In the summer of 2018, Friends of Lake Monroe applied for a grant to take water samples and develop a management plan for the Lake Monroe watershed. The Brown County Commissioners, along with over 30 other private and public stakeholders, wrote a letter of support for the grant application. In November of 2019, the grant was awarded to the Friends of Lake Monroe.

Over the next two years, water samples throughout the watershed were analyzed for possible pollutants, including E. coli. Volunteers collected water samples from streams across the county. The goal was to understand water quality draining into Lake Monroe through its tributaries.

The watershed management plan summarizes the available data, identifies top threats to water quality and provides an action plan to reduce pollution and improve water quality in the lake and its tributaries over the next 20 years.

The results of the analysis, along with input from residents, business and government, will be incorporated into the plan to reduce pollution in the lake and watershed.

The top issues facing Lake Monroe are sediment, nutrients and bacteria, Sullivan said.

During the forums, discussion also centered on how water sampling showed the lake has an excess of nutrients, which is what stimulates the harmful alga blooms.

“Those have a huge impact not only on recreation, but on drinking water, treatment and they can just really be harmful if they get out of control,” Sullivan said.

“We know there will always be some sediment moving because that’s natural in streams, but we want to try to minimize any of that excess that comes from human activity.”

Sediment gets into waterways when soil is left bare, such as when a home is being built or when a field is left bare after a harvest. Minimal or no till planting is one way to prevent sediment along with using cover crops or covering bare soil with straw or mulch and using silt fences around construction sites.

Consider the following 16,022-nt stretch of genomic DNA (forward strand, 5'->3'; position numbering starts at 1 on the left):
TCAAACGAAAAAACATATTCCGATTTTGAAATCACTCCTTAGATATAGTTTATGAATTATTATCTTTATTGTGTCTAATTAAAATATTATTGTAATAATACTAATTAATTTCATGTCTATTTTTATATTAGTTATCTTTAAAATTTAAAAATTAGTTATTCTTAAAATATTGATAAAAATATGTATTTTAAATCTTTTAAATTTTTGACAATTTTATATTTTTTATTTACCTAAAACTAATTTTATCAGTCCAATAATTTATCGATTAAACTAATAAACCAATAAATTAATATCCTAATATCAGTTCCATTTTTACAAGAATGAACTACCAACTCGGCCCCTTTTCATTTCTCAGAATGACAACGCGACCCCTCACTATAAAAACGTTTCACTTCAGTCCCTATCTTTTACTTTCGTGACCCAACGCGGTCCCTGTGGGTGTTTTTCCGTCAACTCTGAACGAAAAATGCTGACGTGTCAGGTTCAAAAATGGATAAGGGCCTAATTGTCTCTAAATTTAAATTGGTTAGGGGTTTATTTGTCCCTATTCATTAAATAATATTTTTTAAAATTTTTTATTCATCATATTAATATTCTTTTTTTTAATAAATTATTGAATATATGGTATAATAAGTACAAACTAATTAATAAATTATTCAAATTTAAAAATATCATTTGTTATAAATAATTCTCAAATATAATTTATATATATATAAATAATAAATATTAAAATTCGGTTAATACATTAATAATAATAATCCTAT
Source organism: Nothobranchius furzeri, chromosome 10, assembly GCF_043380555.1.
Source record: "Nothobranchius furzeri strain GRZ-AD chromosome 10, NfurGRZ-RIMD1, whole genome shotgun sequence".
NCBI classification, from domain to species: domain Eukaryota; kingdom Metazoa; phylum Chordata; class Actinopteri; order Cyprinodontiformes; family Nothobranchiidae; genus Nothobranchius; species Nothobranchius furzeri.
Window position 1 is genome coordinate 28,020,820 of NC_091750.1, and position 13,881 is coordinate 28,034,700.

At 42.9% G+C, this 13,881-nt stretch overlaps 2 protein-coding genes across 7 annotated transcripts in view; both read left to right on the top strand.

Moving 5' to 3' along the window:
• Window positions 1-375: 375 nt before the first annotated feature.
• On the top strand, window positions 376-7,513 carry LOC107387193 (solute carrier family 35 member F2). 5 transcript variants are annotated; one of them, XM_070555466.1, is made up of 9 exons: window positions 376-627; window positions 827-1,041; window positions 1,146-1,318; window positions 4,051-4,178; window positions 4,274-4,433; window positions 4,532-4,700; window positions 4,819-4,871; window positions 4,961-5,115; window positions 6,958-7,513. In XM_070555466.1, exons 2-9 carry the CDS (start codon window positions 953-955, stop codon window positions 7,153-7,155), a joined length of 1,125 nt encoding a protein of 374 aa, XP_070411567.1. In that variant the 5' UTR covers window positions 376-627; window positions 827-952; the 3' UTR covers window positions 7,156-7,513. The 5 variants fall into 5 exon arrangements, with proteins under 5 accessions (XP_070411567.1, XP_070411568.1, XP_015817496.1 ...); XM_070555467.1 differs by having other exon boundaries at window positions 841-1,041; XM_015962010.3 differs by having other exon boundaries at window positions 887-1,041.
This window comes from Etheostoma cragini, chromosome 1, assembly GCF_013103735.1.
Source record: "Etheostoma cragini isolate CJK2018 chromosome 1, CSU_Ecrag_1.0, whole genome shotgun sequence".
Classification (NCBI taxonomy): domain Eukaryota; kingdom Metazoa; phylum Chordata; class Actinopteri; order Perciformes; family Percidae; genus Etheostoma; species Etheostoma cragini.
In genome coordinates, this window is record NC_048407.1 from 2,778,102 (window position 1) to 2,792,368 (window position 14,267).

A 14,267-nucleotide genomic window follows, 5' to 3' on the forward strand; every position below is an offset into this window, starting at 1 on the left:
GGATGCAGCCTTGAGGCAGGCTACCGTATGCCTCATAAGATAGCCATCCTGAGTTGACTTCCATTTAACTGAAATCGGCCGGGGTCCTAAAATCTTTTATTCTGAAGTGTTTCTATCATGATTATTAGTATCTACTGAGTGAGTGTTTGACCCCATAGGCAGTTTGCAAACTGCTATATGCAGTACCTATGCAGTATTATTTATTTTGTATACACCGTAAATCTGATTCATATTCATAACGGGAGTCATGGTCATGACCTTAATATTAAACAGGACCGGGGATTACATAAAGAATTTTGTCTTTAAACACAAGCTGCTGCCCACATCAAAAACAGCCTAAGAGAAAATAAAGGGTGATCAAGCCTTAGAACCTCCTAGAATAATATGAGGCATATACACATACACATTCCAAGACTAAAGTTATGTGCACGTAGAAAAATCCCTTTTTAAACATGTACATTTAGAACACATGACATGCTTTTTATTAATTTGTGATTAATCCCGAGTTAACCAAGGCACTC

E.coli has also been identified in waterways, but Sullivan said more testing is required to determine if the majority is coming from animal or human sources.

“From what we see there is definitely both present. We want to address the human source, which is likely failing septic systems, and the animal source, which could be livestock or pets or wildlife,” she said, adding anything that can be done to keep waste from either source out of the water is best.

The groups also wanted ideas on how to spread the word to encourage residents to change habits and behaviors to better protect the watershed. Almost 200 ideas were collected during the forums.

“Finding an ambassador within any community we’re trying to reach whether that’s farmers, boaters or foresters, that if we can find someone already in those groups they can reach out better than we can,” Sullivan said of the ideas shared.

Engaging youth was another idea presented as a way to better educate residents.

“Having the kids educate their parents and doing that through schools, Y, day camps or Scouting groups,” Sullivan said.

Other ideas included sharing information through inserts in utility bills and talking to conservancy groups.

“Just a way to get people hands on, involved and connected,” Sullivan said.

“It empowers people to actually do something instead of just talking about something. People learn a lot more. They remember more with hands-on experiences. I think it’s just more intriguing to actually get and do something, maybe something a little different.”

Read online

The full Lake Monroe Watershed Management Plan and a shorter executive summary are available online at